“Breaking the Ice” Part 1 2015

It was last January, while out hunting coues deer with a buddy, when I made the decision to chase javelina with my bow the following January.  My friend was nice enough to offer up some help and show me the country he was so familiar with to try and get me a javelina.  I had always heard that they were the perfect introductory animal to archery hunt, due to how relatively easy it was to get in close to them.  Having not harvested anything with my bow yet, I was eager for the following year, jumped at the opportunity, and applied for the archery javelina tag when the time came.  Later that year I found out that I was successful in the draw and that I would indeed be chasing these “stink pigs” down in southern Arizona.  The hunt couldn’t have came quick enough.

Snow in the Desert

Snow in the Desert

My alarm clock sounded off at 2:30 a.m. and before I knew it, I was on my way down south to meet up with my friend.  A day or two before my arrival he informed me that the area just got hit with snow!  This was going to be something new for me.  Hunting in the desert……in the snow.  On our way into our glassing spot we kicked up a few coues deer.  I also had a deer tag in my pocket, so this was a nice scene.  As the sun started to wake we just kept seeing deer after deer after deer!  I had never seen so many deer in one place before.  I actually questioned if it was legal to be hunting where we were hunting.  We saw in upwards of 60 deer just in the morning hours.  Finally, at around 10 a.m. we spotted a herd of javelina.  They were pretty far away from us feeding on high ridge.  The stalk was on.  It took way longer than expected due to the fact that we just kept running into deer.  We finally reached the ridge that the peccary were on.  I quietly made my way towards where we thought they were, but to no avail.  Where did they go?  All of a sudden I spotted a MONSTER coues buck.  The biggest I have seen in person by far.  The javelina were out of the picture at this point, so we started making our way down towards the 100 inch plus buck that was now bedded about 200 yards below us.  At least we thought the javelina were out of the picture.  When we started to make our decent, we were greeted by the pigs we saw earlier.  Now, we had a herd of javelina standing between us and the huge buck.  There was no way that we were going to get around these guys to get to the buck, so we decided to pursue the pigs.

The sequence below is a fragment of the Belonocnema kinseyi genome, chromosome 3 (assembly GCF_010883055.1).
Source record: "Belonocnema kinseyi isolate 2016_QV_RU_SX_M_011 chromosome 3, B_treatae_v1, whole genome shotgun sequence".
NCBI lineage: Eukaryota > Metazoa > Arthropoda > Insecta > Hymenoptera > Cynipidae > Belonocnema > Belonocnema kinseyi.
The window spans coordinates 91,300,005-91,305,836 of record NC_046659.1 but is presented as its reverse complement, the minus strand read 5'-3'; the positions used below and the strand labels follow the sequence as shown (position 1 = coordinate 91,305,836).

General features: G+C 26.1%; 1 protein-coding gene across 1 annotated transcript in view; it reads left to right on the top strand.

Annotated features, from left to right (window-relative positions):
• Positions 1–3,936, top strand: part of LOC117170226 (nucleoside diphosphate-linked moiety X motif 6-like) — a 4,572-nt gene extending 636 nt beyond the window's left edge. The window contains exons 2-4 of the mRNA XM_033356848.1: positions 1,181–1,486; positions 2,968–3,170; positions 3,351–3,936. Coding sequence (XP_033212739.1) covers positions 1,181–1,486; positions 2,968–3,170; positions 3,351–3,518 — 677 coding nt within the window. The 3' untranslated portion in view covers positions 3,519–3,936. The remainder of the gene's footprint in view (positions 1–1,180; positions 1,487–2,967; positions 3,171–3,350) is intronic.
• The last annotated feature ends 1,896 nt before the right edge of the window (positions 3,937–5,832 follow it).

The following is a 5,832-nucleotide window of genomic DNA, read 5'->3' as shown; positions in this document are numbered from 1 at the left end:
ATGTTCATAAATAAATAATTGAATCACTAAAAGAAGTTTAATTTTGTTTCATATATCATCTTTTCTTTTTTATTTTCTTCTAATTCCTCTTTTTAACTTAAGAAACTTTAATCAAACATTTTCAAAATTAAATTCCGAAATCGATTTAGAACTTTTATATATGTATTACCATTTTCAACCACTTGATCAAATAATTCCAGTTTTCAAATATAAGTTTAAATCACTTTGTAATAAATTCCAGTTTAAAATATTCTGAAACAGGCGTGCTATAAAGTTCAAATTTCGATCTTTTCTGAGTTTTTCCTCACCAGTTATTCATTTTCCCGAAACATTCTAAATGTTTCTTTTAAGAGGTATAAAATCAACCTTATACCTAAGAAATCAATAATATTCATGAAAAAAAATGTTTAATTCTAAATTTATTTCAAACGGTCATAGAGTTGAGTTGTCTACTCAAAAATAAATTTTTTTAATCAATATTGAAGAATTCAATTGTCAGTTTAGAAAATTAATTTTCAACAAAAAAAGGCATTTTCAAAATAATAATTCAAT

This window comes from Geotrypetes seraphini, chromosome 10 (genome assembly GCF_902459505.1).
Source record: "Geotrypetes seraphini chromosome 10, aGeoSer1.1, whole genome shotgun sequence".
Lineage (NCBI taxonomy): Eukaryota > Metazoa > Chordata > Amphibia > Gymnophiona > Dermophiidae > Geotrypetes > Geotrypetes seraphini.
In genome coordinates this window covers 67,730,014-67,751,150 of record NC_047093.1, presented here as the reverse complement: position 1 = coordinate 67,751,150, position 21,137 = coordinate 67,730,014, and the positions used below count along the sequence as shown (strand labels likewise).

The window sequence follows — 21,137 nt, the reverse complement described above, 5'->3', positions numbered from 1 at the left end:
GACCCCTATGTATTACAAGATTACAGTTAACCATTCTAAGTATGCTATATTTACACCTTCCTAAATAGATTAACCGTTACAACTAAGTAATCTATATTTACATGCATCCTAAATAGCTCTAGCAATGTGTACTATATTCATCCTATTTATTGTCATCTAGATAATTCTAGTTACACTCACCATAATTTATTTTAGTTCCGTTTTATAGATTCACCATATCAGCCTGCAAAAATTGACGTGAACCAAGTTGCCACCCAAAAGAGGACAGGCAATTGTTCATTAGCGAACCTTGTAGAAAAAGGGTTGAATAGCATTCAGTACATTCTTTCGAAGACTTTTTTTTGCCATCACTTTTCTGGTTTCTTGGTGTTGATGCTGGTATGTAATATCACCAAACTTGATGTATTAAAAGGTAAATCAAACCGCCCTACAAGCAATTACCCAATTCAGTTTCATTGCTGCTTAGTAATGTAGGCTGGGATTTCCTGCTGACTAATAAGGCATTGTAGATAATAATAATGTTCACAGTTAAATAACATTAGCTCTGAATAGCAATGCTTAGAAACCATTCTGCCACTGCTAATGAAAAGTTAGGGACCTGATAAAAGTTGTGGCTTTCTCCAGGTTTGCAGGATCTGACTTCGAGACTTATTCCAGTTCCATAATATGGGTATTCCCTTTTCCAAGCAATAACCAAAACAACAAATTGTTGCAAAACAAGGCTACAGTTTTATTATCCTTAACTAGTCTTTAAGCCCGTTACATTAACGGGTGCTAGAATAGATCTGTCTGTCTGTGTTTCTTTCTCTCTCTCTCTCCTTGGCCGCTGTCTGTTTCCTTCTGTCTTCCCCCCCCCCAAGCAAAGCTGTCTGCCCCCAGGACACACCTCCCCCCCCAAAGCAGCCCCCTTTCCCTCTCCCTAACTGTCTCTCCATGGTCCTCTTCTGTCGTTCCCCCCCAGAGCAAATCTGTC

The next part was chaos.  At least to me it was.  I practice shooting my bow a ton and now I know what people mean when they say that shooting at animals is completely different than shooting at targets.  Even 3D targets for that matter.  I missed 5 shots at these little guys.  One was at 30 yards!  Most of the time I couldn’t get an accurate range on them through the brush.  Either it would be a clean miss or my arrow would deflect off of a branch.  The disappointment that ran through me was almost unbearable.  I put so much work into hunting and to have something like my first archery kill just right there in front of me, but then just taken away was pretty taxing on me.  Hey, that is part of the game though right?  We learn from our mistakes and we get back up and try again.  That is just what I would do the next morning.

Due to scheduling issues, my friend and I parted ways that evening which left me to hunt alone the second day.  I decided to try another area that was given to me by a family friend.  My plan was to stay high up on the ridges and glass as I went.  Right off of the bat there were mule deer standing in front of me.  It was a group of does.  This morning was starting to look like the previous one.  There were deer everywhere.  Only this time they were mule deer instead of coues deer.  2 bucks then emerged out of a nearby canyon in pursuit of a group of does that I was watching cross canyon from where I was. These bucks harassed these does for probably 20-30 minutes.  In the end one buck took all of the does and the other went on with his business.  What I didn’t expect was for his business to be headed right toward me!  He covered probably 500 yards in minutes!  He was onto something and moving quick.  Quickly, I grabbed my bow and started to ease down the hill to try and get closer, not knowing which direction he would travel once he got on my side of the canyon.  Long story short, this buck ended up busting me at about 100 yards.  On my way back up to my pack, I was greeted by a fellow hunter.  We exchanged words and he informed me of a herd of javelina he saw not that far away.  He was even nice enough to point them out for me.  In return I gave him the whereabouts of yet another herd of mule deer that I had been watching.  We then parted ways.  I went after the javelina and he went after the deer.  Can’t beat that.